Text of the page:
Another important event in the history of the Turkish population in Romania was the Ottoman conquest of the region in the early 15th century. Hence, by the 17th century most of the settlements in Dobruja had Turkish names, either due to colonisations[5] or through assimilation of the Islamised pre-Ottoman Turkic populations. In the nineteenth century, Turks and Tatars were more numerous in Dobruja than the Romanians.[9]

Turks (dark purple) in Northern Dobruja (1903)
Demographic history in Northern Dobruja
Ethnicity 1880[10] 1899[10] 1913[11] 19301[12] 1956[13] 1966[13] 1977[13] 1992[13] 2002[13] 2011[14]
All 139,671 258,242 380,430 437,131 593,659 702,461 863,348 1,019,766 971,643 897,165
Romanian 43,671 (31%) 118,919 (46%) 216,425 (56.8%) 282,844 (64.7%) 514,331 (86.6%) 622,996 (88.7%) 784,934 (90.9%) 926,608 (90.8%) 883,620 (90.9%) 751,250 (83.7%)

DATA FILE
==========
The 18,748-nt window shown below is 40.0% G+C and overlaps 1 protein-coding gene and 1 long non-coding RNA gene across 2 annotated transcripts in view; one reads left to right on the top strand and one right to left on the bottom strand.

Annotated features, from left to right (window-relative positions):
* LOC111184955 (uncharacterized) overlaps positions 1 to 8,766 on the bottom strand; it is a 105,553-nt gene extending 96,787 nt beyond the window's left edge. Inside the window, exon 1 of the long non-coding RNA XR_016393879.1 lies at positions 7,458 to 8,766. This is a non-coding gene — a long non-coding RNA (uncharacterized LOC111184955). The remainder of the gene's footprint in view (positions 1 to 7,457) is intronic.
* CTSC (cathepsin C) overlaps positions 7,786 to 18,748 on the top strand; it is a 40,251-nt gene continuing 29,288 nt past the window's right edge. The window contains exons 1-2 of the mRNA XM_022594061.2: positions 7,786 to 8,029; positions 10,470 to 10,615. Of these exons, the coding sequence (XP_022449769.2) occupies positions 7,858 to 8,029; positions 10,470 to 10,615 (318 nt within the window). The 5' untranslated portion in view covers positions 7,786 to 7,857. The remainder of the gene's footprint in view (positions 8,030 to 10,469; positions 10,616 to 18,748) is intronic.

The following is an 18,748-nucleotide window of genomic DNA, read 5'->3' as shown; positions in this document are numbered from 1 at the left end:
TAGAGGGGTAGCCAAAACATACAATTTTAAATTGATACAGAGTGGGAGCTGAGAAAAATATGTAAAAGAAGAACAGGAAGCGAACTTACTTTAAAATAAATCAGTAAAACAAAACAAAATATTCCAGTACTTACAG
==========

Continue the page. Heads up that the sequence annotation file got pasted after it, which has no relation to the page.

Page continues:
Bulgarian 24,915 (17%) 38,439 (14%) 51,149 (13.4%) 42,070 (9.6%) 749 (0.13%) 524 (0.07%) 415 (0.05%) 311 (0.03%) 135 (0.01%) 58 (0.01%)
Turkish 18,624 (13%) 12,146 (4%) 20,092 (5.3%) 21,748 (5%) 11,994 (2%) 16,209 (2.3%) 21,666 (2.5%) 27,685 (2.7%) 27,580 (2.8%) 22,500 (2.5%)
Tatar 29,476 (21%) 28,670 (11%) 21,350 (5.6%) 15,546 (3.6%) 20,239 (3.4%) 21,939 (3.1%) 22,875 (2.65%) 24,185 (2.4%) 23,409 (2.4%) 19,720 (2.2%)
Russian-Lipovan 8,250 (6%) 12,801 (5%) 35,859 (9.4%) 26,210 (6%)² 29,944 (5%) 30,509 (4.35%) 24,098 (2.8%) 26,154 (2.6%) 21,623 (2.2%) 13,910 (1.6%)
Ruthenian
(Ukrainian from 1956)
455 (0.3%) 13,680 (5%) 33 (0.01%) 7,025 (1.18%) 5,154 (0.73%) 2,639 (0.3%) 4,101 (0.4%) 1,465 (0.1%) 1,177 (0.1%)
Dobrujan Germans 2,461 (1.7%) 8,566 (3%) 7,697 (2%) 12,023 (2.75%) 735 (0.12%) 599 (0.09%) 648 (0.08%) 677 (0.07%) 398 (0.04%) 166 (0.02%)
Greek 4,015 (2.8%) 8,445 (3%) 9,999 (2.6%) 7,743 (1.8%) 1,399 (0.24%) 908 (0.13%) 635 (0.07%) 1,230 (0.12%) 2,270 (0.23%) 1,447 (0.16%)
Roma 702 (0.5%) 2,252 (0.87%) 3,263 (0.9%) 3,831 (0.88%) 1,176 (0.2%) 378 (0.05%) 2,565 (0.3%) 5,983 (0.59%) 8,295 (0.85%) 11,977 (1.3%)

Demographics[edit]

Ottoman clock tower in Giurgiu